Monday, April 10, 2006

On a borderless world

I ended up unexpectedly reading Kenichi Omhae's book on the coming borderless world - The Next Global Stage. I intended to only flip through the pages at the bookstore, but couldn't resist reading most of it right there.

There are some good examples of capital finding ways to work around artificial trade barriers. One of the most well-known examples, that has also been cited elsewhere, was the failure, despite all efforts by Japanese authorities, to stop the decade-long deflation. After zero/negative interest rates failed to put an end to deflation, Japan tried to pump cash into the economy. But even that didn't seem to help, with most of the money finding its way into higher interest rate economies like Iceland and New Zealand, boosting their currencies.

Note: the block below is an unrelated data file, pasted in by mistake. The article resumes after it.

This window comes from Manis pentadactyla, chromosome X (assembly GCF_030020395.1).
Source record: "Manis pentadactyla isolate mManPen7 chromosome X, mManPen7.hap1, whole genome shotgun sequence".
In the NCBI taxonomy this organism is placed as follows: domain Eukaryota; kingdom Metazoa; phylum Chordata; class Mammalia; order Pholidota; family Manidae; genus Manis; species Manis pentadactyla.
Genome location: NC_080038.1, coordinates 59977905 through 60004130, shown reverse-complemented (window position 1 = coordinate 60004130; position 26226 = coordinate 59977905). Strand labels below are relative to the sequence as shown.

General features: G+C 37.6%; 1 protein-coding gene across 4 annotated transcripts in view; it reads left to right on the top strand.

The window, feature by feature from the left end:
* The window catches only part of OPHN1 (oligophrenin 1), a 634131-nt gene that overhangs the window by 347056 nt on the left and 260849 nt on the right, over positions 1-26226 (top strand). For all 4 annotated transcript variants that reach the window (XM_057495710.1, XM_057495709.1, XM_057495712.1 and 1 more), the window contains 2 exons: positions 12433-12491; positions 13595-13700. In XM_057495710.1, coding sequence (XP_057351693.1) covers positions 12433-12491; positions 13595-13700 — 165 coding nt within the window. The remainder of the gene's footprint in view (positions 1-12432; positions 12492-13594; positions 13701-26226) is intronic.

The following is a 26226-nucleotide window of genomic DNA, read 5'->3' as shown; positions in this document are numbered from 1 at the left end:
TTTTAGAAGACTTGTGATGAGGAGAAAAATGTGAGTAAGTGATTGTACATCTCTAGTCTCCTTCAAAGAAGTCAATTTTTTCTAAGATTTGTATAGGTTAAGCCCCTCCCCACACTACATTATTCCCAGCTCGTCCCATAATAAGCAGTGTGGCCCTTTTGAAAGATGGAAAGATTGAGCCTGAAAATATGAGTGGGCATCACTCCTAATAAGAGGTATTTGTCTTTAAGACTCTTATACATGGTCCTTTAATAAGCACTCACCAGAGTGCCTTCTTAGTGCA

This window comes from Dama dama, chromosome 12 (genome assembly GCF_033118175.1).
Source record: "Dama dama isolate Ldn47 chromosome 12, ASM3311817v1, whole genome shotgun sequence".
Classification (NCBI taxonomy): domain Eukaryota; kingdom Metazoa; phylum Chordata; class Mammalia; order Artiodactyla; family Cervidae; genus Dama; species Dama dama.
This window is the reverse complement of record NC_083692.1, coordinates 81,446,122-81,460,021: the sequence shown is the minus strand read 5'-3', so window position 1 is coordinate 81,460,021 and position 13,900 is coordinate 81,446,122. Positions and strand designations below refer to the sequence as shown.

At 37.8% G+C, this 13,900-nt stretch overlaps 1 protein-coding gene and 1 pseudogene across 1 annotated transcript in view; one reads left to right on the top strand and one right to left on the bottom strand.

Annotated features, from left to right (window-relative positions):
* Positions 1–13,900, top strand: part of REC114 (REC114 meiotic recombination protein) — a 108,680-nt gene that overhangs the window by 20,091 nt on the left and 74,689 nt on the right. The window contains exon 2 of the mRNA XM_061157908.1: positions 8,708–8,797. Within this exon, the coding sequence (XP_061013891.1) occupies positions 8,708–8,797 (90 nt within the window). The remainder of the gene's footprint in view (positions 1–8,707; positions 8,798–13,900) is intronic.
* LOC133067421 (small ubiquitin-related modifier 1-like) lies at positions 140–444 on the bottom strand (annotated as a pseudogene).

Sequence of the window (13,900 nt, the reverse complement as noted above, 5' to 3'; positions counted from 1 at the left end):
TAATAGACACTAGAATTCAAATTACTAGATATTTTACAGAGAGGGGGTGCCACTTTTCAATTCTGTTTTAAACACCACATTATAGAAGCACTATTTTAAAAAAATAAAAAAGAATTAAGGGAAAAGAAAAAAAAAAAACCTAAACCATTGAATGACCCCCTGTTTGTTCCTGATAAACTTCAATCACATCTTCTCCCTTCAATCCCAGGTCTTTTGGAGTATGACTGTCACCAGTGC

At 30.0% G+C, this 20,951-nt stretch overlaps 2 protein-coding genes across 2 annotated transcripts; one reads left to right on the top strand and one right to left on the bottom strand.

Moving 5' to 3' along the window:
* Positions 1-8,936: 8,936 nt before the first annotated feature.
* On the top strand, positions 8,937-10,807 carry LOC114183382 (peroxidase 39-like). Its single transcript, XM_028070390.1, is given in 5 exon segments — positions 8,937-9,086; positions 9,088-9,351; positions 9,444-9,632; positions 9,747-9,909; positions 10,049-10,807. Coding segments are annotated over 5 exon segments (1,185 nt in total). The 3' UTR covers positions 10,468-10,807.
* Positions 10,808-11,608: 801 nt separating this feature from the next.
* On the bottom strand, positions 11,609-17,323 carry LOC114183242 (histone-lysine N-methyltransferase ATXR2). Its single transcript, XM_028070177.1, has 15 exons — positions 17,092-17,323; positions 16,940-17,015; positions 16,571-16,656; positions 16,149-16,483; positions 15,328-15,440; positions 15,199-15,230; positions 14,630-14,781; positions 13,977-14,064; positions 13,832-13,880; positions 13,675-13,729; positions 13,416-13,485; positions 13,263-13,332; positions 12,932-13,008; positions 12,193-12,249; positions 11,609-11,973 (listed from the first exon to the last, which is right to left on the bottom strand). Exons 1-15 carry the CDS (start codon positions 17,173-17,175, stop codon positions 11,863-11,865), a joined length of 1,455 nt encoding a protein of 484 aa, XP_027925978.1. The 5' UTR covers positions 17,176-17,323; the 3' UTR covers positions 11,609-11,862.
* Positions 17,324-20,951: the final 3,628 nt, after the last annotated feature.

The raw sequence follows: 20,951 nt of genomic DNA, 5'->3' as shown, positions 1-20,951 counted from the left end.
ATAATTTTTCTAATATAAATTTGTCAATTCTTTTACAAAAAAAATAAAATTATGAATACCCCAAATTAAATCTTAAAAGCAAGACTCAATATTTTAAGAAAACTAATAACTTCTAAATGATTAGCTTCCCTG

In the last few weeks though, things seem to have finally changed, with the central bank indicating an end to the pumping. The chilling fallout - dramatic fall in Iceland and New Zealand, along with a few other, currencies. Iceland's stock market also saw a huge drop. Will this end up being the equivalent of the 1997 Thai currency crisis, causing more ripples and some credit events over the next few months ? Very possible, given all the ways the trades are intertwined.

To understand such dependencies, and the more obvious impact of globalization on manufacturing / service / labor market areas, this book is a must read.


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